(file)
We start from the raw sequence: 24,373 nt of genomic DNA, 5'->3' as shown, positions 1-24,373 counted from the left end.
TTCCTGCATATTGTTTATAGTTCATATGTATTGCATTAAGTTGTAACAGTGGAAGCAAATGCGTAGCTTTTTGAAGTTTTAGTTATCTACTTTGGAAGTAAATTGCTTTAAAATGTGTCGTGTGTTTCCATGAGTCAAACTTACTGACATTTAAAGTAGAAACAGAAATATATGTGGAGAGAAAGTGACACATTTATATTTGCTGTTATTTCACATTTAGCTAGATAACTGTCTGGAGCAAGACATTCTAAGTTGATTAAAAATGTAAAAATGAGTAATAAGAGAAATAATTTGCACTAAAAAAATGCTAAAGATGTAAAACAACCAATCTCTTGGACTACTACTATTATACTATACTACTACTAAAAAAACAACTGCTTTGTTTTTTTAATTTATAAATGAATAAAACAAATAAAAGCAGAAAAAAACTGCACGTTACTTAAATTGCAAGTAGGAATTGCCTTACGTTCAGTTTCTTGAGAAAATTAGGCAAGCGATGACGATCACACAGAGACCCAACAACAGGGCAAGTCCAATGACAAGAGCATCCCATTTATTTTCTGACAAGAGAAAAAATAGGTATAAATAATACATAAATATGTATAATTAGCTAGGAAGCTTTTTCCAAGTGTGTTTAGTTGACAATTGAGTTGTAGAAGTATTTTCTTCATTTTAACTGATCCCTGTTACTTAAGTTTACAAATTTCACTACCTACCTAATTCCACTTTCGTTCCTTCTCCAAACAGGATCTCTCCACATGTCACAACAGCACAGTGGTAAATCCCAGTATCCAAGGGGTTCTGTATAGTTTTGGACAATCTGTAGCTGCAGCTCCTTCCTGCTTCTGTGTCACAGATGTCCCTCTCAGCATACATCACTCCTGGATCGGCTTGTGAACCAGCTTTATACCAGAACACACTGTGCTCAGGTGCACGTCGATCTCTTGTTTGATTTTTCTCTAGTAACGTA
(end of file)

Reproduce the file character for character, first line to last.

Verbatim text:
We start from the raw sequence: 24,373 nt of genomic DNA, 5'->3' as shown, positions 1-24,373 counted from the left end.
TTCCTGCATATTGTTTATAGTTCATATGTATTGCATTAAGTTGTAACAGTGGAAGCAAATGCGTAGCTTTTTGAAGTTTTAGTTATCTACTTTGGAAGTAAATTGCTTTAAAATGTGTCGTGTGTTTCCATGAGTCAAACTTACTGACATTTAAAGTAGAAACAGAAATATATGTGGAGAGAAAGTGACACATTTATATTTGCTGTTATTTCACATTTAGCTAGATAACTGTCTGGAGCAAGACATTCTAAGTTGATTAAAAATGTAAAAATGAGTAATAAGAGAAATAATTTGCACTAAAAAAATGCTAAAGATGTAAAACAACCAATCTCTTGGACTACTACTATTATACTATACTACTACTAAAAAAACAACTGCTTTGTTTTTTTAATTTATAAATGAATAAAACAAATAAAAGCAGAAAAAAACTGCACGTTACTTAAATTGCAAGTAGGAATTGCCTTACGTTCAGTTTCTTGAGAAAATTAGGCAAGCGATGACGATCACACAGAGACCCAACAACAGGGCAAGTCCAATGACAAGAGCATCCCATTTATTTTCTGACAAGAGAAAAAATAGGTATAAATAATACATAAATATGTATAATTAGCTAGGAAGCTTTTTCCAAGTGTGTTTAGTTGACAATTGAGTTGTAGAAGTATTTTCTTCATTTTAACTGATCCCTGTTACTTAAGTTTACAAATTTCACTACCTACCTAATTCCACTTTCGTTCCTTCTCCAAACAGGATCTCTCCACATGTCACAACAGCACAGTGGTAAATCCCAGTATCCAAGGGGTTCTGTATAGTTTTGGACAATCTGTAGCTGCAGCTCCTTCCTGCTTCTGTGTCACAGATGTCCCTCTCAGCATACATCACTCCTGGATCGGCTTGTGAACCAGCTTTATACCAGAACACACTGTGCTCAGGTGCACGTCGATCTCTTGTTTGATTTTTCTCTAGTAACGTA